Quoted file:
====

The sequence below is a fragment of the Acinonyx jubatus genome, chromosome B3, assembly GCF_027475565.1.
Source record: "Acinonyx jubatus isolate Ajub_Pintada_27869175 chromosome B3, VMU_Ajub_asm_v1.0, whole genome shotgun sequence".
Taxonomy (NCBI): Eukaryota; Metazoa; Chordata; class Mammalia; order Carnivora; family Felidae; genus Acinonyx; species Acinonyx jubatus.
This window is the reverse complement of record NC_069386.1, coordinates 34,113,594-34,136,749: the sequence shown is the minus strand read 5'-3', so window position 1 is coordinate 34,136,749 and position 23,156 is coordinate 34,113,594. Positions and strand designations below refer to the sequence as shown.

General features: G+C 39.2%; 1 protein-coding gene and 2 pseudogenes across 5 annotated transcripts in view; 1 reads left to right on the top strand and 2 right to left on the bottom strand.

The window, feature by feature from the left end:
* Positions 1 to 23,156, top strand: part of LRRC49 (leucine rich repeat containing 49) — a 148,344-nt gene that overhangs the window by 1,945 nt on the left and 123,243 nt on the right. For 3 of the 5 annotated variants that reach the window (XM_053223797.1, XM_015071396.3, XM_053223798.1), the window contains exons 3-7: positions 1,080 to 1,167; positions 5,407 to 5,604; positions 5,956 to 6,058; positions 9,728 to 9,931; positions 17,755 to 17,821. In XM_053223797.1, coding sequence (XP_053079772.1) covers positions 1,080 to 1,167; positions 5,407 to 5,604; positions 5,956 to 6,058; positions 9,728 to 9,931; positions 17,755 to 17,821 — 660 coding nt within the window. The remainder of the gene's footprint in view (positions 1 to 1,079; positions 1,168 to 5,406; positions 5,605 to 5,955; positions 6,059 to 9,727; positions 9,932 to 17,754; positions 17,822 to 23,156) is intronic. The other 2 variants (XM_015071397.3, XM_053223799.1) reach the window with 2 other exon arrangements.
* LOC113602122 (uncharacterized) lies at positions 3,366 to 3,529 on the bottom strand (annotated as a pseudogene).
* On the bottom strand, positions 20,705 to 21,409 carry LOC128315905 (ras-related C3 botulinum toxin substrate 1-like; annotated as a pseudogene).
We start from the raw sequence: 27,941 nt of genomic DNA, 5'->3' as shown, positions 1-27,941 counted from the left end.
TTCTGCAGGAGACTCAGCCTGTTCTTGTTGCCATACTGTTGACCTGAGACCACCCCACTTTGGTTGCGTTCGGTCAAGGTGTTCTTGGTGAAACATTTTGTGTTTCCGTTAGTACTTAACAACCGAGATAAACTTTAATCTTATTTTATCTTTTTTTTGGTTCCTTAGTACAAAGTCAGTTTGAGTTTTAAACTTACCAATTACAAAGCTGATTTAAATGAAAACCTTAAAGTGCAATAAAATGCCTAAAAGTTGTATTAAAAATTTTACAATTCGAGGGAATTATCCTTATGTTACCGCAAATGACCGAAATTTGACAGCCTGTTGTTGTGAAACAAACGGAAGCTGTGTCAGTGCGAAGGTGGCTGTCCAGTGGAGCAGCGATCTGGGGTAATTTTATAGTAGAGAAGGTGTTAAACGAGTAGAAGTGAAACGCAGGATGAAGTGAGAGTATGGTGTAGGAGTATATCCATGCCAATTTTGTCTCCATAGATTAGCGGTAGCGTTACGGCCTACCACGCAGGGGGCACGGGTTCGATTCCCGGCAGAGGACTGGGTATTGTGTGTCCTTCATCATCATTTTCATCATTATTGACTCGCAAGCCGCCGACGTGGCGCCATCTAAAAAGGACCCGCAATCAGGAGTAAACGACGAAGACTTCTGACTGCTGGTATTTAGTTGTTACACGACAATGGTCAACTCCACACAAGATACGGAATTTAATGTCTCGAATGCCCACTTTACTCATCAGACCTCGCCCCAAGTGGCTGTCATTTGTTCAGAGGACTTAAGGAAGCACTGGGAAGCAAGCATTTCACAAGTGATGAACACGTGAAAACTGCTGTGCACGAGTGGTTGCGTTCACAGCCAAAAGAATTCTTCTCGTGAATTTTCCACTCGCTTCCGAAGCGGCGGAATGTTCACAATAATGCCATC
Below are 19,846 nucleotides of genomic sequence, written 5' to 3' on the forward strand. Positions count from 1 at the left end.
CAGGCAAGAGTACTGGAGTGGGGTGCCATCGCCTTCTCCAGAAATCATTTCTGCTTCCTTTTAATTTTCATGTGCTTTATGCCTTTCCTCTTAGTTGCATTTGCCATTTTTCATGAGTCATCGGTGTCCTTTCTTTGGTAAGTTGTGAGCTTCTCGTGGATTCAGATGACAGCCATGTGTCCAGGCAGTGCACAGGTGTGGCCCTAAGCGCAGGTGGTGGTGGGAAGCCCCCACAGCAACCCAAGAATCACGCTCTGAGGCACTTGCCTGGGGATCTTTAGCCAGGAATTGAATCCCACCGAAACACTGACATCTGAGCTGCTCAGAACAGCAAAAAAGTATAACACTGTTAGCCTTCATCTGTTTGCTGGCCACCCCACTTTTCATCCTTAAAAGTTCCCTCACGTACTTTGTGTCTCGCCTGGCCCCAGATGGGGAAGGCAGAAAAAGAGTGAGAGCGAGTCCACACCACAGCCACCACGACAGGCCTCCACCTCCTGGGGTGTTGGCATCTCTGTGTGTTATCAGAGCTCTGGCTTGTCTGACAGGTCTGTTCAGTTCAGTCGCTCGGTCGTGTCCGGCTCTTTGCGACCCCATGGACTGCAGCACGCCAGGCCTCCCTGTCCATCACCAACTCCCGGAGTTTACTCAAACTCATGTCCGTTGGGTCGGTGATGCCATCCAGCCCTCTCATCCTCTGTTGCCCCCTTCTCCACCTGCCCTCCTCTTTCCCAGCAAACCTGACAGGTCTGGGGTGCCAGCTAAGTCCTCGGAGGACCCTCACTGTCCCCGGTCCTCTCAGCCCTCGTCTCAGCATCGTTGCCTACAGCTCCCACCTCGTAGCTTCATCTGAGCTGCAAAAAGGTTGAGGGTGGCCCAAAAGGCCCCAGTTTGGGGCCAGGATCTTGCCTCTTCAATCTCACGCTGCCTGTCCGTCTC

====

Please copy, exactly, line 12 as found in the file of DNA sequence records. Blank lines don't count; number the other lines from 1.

Below are 19,846 nucleotides of genomic sequence, written 5' to 3' on the forward strand. Positions count from 1 at the left end.